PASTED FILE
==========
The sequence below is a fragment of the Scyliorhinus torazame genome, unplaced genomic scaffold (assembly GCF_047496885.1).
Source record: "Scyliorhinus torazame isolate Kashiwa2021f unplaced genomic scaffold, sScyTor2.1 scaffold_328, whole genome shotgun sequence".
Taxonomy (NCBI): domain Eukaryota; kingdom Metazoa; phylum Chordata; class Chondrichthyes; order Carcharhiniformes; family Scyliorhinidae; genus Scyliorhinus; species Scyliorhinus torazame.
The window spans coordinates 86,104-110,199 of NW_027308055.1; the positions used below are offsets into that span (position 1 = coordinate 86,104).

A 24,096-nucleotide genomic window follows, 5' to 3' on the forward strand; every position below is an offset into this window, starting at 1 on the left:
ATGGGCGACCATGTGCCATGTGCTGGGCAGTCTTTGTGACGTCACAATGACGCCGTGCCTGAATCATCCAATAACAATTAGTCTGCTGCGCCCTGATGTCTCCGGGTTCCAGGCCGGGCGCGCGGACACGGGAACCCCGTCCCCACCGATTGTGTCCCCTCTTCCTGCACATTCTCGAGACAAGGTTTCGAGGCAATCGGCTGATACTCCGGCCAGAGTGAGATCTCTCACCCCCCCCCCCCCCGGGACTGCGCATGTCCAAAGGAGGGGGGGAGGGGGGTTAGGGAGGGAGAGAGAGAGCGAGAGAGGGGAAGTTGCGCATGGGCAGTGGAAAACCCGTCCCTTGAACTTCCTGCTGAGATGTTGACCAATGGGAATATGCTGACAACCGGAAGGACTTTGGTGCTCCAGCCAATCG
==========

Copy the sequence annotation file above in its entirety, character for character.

The sequence below is a fragment of the Scyliorhinus torazame genome, unplaced genomic scaffold (assembly GCF_047496885.1).
Source record: "Scyliorhinus torazame isolate Kashiwa2021f unplaced genomic scaffold, sScyTor2.1 scaffold_328, whole genome shotgun sequence".
Taxonomy (NCBI): domain Eukaryota; kingdom Metazoa; phylum Chordata; class Chondrichthyes; order Carcharhiniformes; family Scyliorhinidae; genus Scyliorhinus; species Scyliorhinus torazame.
The window spans coordinates 86,104-110,199 of NW_027308055.1; the positions used below are offsets into that span (position 1 = coordinate 86,104).

A 24,096-nucleotide genomic window follows, 5' to 3' on the forward strand; every position below is an offset into this window, starting at 1 on the left:
ATGGGCGACCATGTGCCATGTGCTGGGCAGTCTTTGTGACGTCACAATGACGCCGTGCCTGAATCATCCAATAACAATTAGTCTGCTGCGCCCTGATGTCTCCGGGTTCCAGGCCGGGCGCGCGGACACGGGAACCCCGTCCCCACCGATTGTGTCCCCTCTTCCTGCACATTCTCGAGACAAGGTTTCGAGGCAATCGGCTGATACTCCGGCCAGAGTGAGATCTCTCACCCCCCCCCCCCCCGGGACTGCGCATGTCCAAAGGAGGGGGGGAGGGGGGTTAGGGAGGGAGAGAGAGAGCGAGAGAGGGGAAGTTGCGCATGGGCAGTGGAAAACCCGTCCCTTGAACTTCCTGCTGAGATGTTGACCAATGGGAATATGCTGACAACCGGAAGGACTTTGGTGCTCCAGCCAATCG